Thirteen seasons ago, just two days after Michigan brought a painful win back, 28-24 over Michigan State, Spartan first-year coach Mark Dantonio provided a memorable and defining line.
"Let's just remember," Dantonio told the Wolverines, with a full brand, somber, "pride comes before the fall."
"Sometimes you get your little brother excited when you play basketball and let him take the lead," Hart said. "Then come back and take it from him."
In addition, the Wolverines players had a moment of silence on the Spartan Stadium field after the victory. That was Dantonio's response to wondering if such a "moment" was needed earlier this season, when the Appalachian State famously upset Michigan.
Encouragement was almost irrelevant. Dantonio was crazy.
"Sometimes they have to check themselves," he said. "They want to make fun of us. I tell them it's not over … It's just beginning. ”
The Dantonio Spartans immediately won the next four meetings between the teams and eight of the next 10, completely throwing the rivalry to their ear. They won three Big Ten titles (down to Michigan zero). They won a pink cup (down to Michigan zero). They came to a playoff in college (down to Michigan zero). They beat Urban Mayer twice (down to Michigan zero).
The pride really came before the fall of Michigan, and Spartan fans not only revealed that their coach prophet predicted it, but he also betrayed it. They couldn't love him anymore.
These days these days seem to be a long time ago. As was the case late, MSU (4-5) is a shell of its former self. Once again Michigan is the week, only the Wolverines (7-2) have won two of the last three and are big favorites.
And the fall of Michigan is preceded by too much pride.
4 years ago Dantonio had an MSU in the playoffs. Alabama killed them, but that wasn't unexpected. The last three northern teams to reach the playoffs (MSU, Ohio State, Notre Dame) lost to the southern teams (Alabama, Clemson) by a combined score of 99-3.
This was essentially the maximization of the Michigan State program. Just getting there was an achievement.
In nearly four seasons since, MSU has been 24-23 overall and only 15-18 in the Big Ten. He has lost his last four, including firing a 28-3 lead at Illinois. Against Ohio State, Wisconsin and Pen State this season she lost by a combined score of 100-17.
As if the Spartans reached the top of the mountain and then fell off a cliff. Upset Michigan as a 12-point shortage is the only thing that can save anything positive from the season. This is generally a quick cup or bust.
What happened? In fact, nothing is the problem. Dantonio was not very introspective about the problems of the program. He is still challenging and cunning with reporters suggesting something is wrong.
"We will work hard, we will always remain positive, we will rise above [job-security questions]," Dantonio said Tuesday. "This is the only thing I can do."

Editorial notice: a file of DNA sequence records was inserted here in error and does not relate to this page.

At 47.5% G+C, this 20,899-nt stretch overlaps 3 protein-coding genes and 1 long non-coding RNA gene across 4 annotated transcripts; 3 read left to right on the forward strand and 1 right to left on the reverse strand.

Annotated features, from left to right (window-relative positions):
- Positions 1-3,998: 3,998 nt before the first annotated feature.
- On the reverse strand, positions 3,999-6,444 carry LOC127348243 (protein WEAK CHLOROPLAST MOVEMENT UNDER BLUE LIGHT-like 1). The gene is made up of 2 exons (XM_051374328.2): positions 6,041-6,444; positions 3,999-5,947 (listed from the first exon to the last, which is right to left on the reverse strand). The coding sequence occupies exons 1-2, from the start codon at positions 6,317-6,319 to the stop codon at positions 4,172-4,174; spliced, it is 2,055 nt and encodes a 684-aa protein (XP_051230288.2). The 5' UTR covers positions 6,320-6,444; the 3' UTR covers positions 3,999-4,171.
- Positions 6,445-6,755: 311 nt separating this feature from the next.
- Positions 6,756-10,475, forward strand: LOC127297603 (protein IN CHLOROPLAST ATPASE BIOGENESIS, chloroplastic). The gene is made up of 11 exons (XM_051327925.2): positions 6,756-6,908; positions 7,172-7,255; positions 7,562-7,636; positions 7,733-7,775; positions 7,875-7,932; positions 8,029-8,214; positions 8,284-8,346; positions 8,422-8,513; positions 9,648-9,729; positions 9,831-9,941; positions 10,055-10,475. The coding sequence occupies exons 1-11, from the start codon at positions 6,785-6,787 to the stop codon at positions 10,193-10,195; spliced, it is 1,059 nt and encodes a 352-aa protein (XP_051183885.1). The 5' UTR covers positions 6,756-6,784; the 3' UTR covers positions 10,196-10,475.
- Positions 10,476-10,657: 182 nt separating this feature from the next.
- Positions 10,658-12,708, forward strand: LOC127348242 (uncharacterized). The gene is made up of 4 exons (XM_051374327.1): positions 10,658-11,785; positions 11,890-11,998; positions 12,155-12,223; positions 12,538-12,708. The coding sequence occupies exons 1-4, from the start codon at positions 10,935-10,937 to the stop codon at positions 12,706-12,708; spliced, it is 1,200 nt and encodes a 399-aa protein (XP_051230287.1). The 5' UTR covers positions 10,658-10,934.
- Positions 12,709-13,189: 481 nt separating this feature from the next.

Somewhere along the way, MSU seems to have felt comfortable and lost the edge, its desire, its reluctance to accept mediocrity.
Dantonio and his team were brilliant at finding top-level talent that was not a priority for the local forces of Ohio, Michigan or Notre Dame. Mix that with some local stars for whom he could beat these schools, and Country is a tough team to play.
Now a clear lack of talent.
The team was known for its discipline and aspiration, it was mostly gone. Creative offensive calls and bold games like the fake Little Giants goal that beat Notre Dame in 2010? They don't work very often if MSU is even able to try them.
The crime is porridge. In Dantonio's first nine seasons, the Spartans' average rank in the Big Ten was a total of 4.7 (out of 14), including three times finishing second.
In the last four years this is 11.8.
Yet at no time did Dantonio shake his staff. The assistants remained. The philosophies remained. His biggest move happened last offseason when he essentially took on the same employees and just gave them new jobs.
The running runner coach became the offensive coordinator, and the offensive coordinator became the quarterbacks coach and the offensive line coach took over tight ends and so on and so forth.
This was the rearrangement of the Titanic's deck chairs.
It was a pride in the fall. Or something like this.
Dantonio is 63 and the most profitable coach in program history. His field work is indisputable and he maintains a broad reputation in East Lansing.
There is a new president and no real athletic director in the administration, who is rooted out of the Larry Nasar scandal and understandably has more important management challenges than dealing with yet another average football program.
Is another year left? Would she finally get rid of her staff and find new blood to embrace the old Spartan ethos? Can Dantonio even attract the best young assistants when his own future is at stake? Even if he returns in 2020, how much longer can this continue?
Mark Dantonio made Michigan State a model program for a long time, recruiting the perfect guys for the perfect system and breaking his big brother by submission.
Now this is, perhaps, the final stand against Michigan.
Pride, in all its meanings and forms, is once again on the line.
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